Boosting your wellness with prayer and self-care

By Donyl Leitch

Donyl Leitch

I still recall scrubbing my front steps and looking up to the clouds in the bluest of skies as part of my chores growing up. I probably never spent one day being grateful for living in a house with my mom, aunts, uncle, cousins and grandparents. All of the sunshine, socialising and health I could ask for in childhood. Fast forward two decades later and gratitude is a must for daily life in Canada, and especially during our present times. There’s more than enough in the news, in our shared group chats, and some relationships that can be overwhelming. Words such as “pandemic,” “lockdown” and “social distancing” are commonplace and can be depressing for some. We were all brought to, and still are in, the place where we have to literally take it ‘one day at a time.’

What were we raised to do? Pray. Pray and take care of our families, help others when we are able to, and hope for the best.  Ninety-two percent of studies about spirituality and mental health show that there’s a great connection between the two, with those who are praying being less likely to go through a depressive episode.

Besides hope, prayer helps to boost one’s confidence and increase social connectedness with likeminded individuals.  Some of us are still adjusting to working from home in addition to inherent work-related stress. Each day we are expected at work, we show up; not only for ourselves but for our families. So now, more than ever we need to applaud ourselves for simply showing up because work is more than just work. It’s us trying to maintain some semblance of a schedule, a routine prior to March 2020 that truly makes sense for us. Sometimes work is the only time we are social during the day. It’s different depending on our individual circumstances.

An important part of attending to whatever religion you practice, to your work, and family is self-care. Whilst some may view this as self-centred, I like to use the safety procedure that all airlines employ during an emergency landing to explain self-care. “Please make sure to secure your own mask before assisting others.” We are of no use to others (or ourselves for that matter) if we are not capable of showing up at functioning level much less at a thriving level. Self-care could be using a mental health day, or an employee assistance program, or leaving work if you suddenly become ill. This applies to what goes on physically within us or the environment around us. Powering through until your shift ends or until Friday benefits the company in many ways and has zero benefits to your body.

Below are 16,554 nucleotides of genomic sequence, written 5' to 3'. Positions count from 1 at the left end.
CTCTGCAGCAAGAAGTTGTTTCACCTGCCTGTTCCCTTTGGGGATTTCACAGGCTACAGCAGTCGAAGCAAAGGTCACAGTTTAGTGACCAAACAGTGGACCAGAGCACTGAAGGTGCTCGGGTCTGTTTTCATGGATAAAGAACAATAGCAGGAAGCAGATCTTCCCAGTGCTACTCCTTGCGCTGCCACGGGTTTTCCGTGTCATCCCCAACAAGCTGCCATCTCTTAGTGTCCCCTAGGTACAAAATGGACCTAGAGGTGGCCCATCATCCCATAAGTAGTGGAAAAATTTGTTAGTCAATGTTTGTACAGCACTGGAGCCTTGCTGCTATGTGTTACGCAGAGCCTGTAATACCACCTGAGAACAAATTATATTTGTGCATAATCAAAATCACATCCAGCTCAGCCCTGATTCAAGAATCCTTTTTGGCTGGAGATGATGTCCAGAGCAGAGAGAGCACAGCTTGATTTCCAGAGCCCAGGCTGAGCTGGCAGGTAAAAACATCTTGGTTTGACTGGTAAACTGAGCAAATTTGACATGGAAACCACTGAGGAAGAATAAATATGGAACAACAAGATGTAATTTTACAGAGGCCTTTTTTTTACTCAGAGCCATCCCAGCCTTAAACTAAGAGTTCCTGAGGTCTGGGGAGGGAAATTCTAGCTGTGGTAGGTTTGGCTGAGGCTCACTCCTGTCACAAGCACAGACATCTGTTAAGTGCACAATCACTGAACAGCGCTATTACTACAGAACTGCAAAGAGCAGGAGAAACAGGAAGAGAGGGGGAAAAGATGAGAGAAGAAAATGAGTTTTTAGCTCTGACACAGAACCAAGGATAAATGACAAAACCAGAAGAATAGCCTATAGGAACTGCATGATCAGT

We are all little vessels of our respective creators and it’s very difficult to move mountains when your energy is low. Simple things like watching our words, for e.g.: use “physical” as opposed to social distancing, help to change the story we absorb. Practicing gratitude as a way to focus on what we currently have and attract more of it to our lives. Getting enough rest, eating nutritionally dense meals, and being able to manage our stress are crucial to self-care and being our best selves. This process is not always smooth, but it is always an option to living better.

Each one of us is here doing our best to contribute to our families, our community and the economy. At the heart of families, communities and every nation are the individuals who take care of themselves because they know they are worthy.

Donyl Leitch is a Wellness Coach & Personal Trainer her website is